The Journal of Pediatrics published a report on Monday showing an increase of 18% in food allergies in a 10 year period starting in 1997. This brings the total percentage of kids with allergies to 3.9% or 1 in 25 children under the age of 18. That’s about 2.88 million children across the country, or one in every classroom!
90% of food allergies are from 8 basic foods (soy, wheat, egg, milk, peanuts, tree nuts, fish, and shellfish), whose presence must be labeled on food products.
What is causing this increase?
“Nobody knows for certain” is the party line, if you ask government health organizations and others.
One explanation is that parents are now more aware of allergies than they were a decade ago. In their calculations, the study’s researchers took into account the heightening awareness to allergies, but even that does not explain the additional 450,000 kids with allergies over a decade.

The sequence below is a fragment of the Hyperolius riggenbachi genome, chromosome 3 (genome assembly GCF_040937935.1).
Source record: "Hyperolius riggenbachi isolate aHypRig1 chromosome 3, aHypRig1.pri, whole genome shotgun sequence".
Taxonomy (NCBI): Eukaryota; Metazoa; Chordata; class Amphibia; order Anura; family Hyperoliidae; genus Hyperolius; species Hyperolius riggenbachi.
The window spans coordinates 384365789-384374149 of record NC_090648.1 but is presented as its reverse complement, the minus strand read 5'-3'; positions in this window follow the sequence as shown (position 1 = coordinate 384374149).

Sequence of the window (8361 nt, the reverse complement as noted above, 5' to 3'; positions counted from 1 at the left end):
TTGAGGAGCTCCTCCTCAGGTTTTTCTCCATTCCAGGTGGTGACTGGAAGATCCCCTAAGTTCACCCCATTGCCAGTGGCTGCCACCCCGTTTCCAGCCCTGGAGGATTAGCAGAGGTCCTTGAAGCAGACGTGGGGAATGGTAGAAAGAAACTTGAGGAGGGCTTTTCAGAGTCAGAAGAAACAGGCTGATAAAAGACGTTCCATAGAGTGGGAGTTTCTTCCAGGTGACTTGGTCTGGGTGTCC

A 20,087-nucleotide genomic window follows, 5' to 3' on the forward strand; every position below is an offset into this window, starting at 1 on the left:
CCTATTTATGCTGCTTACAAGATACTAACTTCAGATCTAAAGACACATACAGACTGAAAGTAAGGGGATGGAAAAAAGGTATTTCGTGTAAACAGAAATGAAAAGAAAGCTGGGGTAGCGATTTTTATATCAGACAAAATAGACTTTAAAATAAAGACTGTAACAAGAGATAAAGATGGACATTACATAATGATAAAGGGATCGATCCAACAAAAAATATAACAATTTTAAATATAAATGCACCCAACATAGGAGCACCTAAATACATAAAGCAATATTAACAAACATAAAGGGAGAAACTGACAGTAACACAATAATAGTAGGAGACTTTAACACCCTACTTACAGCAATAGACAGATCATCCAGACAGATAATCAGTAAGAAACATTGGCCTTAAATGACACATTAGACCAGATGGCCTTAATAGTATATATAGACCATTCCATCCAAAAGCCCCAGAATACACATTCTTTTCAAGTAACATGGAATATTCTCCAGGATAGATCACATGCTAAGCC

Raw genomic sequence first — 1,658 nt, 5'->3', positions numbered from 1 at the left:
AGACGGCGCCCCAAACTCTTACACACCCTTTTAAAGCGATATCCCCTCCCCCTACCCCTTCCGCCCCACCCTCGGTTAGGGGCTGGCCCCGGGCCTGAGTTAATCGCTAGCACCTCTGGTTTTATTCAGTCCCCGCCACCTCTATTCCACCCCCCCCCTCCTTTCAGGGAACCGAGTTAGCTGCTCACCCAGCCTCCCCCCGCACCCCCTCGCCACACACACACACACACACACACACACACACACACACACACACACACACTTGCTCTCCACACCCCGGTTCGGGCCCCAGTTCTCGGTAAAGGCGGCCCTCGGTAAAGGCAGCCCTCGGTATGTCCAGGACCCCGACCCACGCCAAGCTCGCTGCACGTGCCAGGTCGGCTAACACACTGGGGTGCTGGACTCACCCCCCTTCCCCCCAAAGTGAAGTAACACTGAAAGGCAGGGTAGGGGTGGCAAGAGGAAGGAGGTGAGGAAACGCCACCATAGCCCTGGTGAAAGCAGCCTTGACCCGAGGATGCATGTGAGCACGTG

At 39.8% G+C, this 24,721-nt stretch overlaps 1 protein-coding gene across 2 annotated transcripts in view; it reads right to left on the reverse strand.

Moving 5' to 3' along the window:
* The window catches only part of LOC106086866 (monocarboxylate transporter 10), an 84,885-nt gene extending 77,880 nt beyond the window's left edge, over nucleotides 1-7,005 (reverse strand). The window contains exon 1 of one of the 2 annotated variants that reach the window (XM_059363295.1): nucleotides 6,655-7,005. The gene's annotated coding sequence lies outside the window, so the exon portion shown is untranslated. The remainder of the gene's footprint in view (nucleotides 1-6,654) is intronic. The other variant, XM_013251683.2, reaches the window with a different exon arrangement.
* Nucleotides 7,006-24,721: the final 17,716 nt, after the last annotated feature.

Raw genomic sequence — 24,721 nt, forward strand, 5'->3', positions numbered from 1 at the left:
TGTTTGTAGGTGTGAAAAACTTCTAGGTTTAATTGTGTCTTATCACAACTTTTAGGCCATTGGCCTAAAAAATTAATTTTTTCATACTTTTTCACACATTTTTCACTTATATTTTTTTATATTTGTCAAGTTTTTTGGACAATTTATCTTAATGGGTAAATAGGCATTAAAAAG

Another option, named the “hygiene hypothesis”, purports that the relatively sterile environments of kids today don’t allow young bodies to develop strong immune systems, simply because there are no disease causing substances for them to fight. But then, for some reason, the underdeveloped immune systems overreacts to allergens.
Yet a third possibility, not investigated enough, is genetically modified foods. The modified proteins in GM soy or corn, whose byproducts are found in well over 50% of supermarket items, could possibly be causing new allergic reactions.
For most parents, luckily, allergies are a non-issue. But almost everyone has a friend or extended family member with a story about a child who has been diagnosed as allergic. That’s a curve ball that catches many folks totally unprepared. It means totally rethinking about how a family buys, stores, prepares, and serves food. Every meal, every day, home and out.
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